as shared by our colleagues at Access Living, who are hosting the Chicago vigil; 

Dear Access Living friends and allies,
*Trigger warning for violence against people with disabilities.*
One of the most difficult parts about being a person with a disability is the knowledge that some people with disabilities are killed by those they trust because of their disability. It happens more often than most people know.
In general, when this occurs, attention seems to focus not on the victim with a disability, but on the perpetrator, who often is not held accountable, but rather, pitied for having to be the caregiver of a person with a disability.
While we value and love the people around us who provide direct support every day, erasing the humanity of a murder victim with a disability is not acceptable. Our most essential and primary work as disability advocates is to affirm the life and dignity of the person with a disability.
This Saturday from 5 to 6 pm, people with disabilities across the country will gather in over 20 locations to remember and honor people with disabilities who were killed (most often by family members and caregivers) primary because of their disability. This event is the National Day of Mourning, which is coordinated by the Autistic Self Advocacy Network.
Many of the murders, though not all, happen to people who have autism. The Autistic* community organized the National Day of Mourning to reclaim dignity and honor for the victims.
Please consider attending the Chicago site for the National Day of Mourning. Join us in affirming dignity and real community supports. See below my signature for details.
Amber Smock
Director of Advocacy, Access Living
*The use of “Autistic” as opposed to “person with autism” by many people on the spectrum is a way of showing that autism is an important part of who one is and should not be ignored, or made secondary. Seehttps://autisticadvocacy.org/identity-first-language/ for more detail.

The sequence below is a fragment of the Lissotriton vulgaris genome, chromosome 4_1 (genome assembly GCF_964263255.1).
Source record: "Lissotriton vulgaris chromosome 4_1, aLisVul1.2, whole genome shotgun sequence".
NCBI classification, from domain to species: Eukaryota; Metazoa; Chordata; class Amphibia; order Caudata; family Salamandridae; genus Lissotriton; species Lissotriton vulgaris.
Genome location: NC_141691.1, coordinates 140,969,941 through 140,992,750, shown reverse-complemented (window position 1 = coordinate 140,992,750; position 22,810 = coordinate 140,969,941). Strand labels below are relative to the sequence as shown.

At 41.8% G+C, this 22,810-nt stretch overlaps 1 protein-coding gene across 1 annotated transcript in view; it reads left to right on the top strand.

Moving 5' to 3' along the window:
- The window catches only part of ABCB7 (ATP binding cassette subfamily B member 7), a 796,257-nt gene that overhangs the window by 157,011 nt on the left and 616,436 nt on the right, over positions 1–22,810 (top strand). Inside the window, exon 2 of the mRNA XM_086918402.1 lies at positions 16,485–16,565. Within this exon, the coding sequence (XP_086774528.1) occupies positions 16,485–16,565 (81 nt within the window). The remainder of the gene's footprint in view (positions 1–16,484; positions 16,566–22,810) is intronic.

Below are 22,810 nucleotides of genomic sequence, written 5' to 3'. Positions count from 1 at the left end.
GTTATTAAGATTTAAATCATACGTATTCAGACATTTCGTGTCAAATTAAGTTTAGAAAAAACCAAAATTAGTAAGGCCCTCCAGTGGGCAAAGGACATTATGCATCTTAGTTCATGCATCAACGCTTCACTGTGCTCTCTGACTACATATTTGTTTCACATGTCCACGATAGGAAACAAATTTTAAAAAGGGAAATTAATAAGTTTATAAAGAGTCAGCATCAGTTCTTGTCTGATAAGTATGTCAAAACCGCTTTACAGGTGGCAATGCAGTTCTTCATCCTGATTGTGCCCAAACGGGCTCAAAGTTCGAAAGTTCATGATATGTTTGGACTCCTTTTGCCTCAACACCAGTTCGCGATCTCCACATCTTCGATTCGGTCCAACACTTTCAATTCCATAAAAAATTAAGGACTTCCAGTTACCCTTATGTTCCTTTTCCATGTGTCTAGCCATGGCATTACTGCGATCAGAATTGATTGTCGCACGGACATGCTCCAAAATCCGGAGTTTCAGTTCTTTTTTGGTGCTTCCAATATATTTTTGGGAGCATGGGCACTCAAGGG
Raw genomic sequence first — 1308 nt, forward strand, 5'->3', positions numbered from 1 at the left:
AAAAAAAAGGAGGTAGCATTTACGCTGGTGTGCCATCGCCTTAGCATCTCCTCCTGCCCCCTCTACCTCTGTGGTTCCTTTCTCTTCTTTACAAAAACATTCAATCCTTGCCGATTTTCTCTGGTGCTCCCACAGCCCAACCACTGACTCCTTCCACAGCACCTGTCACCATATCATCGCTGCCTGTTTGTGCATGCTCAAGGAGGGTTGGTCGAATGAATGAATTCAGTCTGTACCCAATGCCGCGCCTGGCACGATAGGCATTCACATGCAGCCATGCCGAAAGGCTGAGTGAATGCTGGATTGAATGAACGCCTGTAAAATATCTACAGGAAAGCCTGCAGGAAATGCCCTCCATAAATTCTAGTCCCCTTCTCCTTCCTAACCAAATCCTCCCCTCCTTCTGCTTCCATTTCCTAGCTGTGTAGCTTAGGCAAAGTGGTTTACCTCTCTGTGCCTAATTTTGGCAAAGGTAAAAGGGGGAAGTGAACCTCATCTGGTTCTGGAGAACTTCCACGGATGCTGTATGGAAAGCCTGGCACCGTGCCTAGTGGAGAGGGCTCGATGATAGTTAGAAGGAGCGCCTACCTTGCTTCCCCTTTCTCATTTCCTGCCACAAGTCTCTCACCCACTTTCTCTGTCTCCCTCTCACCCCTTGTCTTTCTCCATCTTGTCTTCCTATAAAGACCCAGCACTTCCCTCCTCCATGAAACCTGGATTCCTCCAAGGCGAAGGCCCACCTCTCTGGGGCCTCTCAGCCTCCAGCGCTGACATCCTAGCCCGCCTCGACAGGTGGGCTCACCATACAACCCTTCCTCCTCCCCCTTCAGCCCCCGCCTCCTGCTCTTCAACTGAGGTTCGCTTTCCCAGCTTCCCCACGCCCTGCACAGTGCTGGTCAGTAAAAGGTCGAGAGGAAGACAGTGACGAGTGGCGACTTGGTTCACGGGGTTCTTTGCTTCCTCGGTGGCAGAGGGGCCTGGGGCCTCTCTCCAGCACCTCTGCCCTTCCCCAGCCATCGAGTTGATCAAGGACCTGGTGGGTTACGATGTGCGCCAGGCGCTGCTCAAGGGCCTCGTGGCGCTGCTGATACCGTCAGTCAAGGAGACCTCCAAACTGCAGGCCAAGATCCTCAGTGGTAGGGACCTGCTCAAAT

Saturday, March 1, 2014
5 to 6 pm
One Financial Place Plaza 440 S. LaSalle St, Chicago IL
Facebook event site (to get the most recent updates): https://www.facebook.com/events/455236191243389/?ref_dashboard_filter=upcoming
Chicago Day of Mourning 2014: Remembering People with Disabilities Murdered & The Gifts They Brought to the World
~*Vigil remembering & honoring dead disabled people, particularly Autistic people.*~ The greatest GIFT you can give is attending to increase visibility & advocacy for this cause. Your support is beautiful & your attendance Divine.
Whether you have a family member with Autism, work with persons on the spectrum or are just interested in learning more about this prevalent disorder, all are welcome.
-Held in accordance with national events nationally.
-Coordinated through interdependent organizing with Autistic Activism Collective, Access Living and Autistic Self Advocacy Network.
-ASL interpretation will be provided.
-Any Questions about Accessibility at this event should be directed at Carrie Kaufman
Intro: Say your name and a color/number/ other thing you like
(Interactive art objects will be provided)
**Main event: reading of Disabled people that passed away along with what they contributed to the world
Conclusion: We've got a joyous surprise for you :)
(Alternative location for bad weather: Library of National Louis University 122 S Michigan Ave, Chicago, IL 60603, contact Ibby Anderson Grace for details. We will also be updating page-day of if it looks like weather will be an issue)
THANK YOU for your joyous support & please share!!

No comments: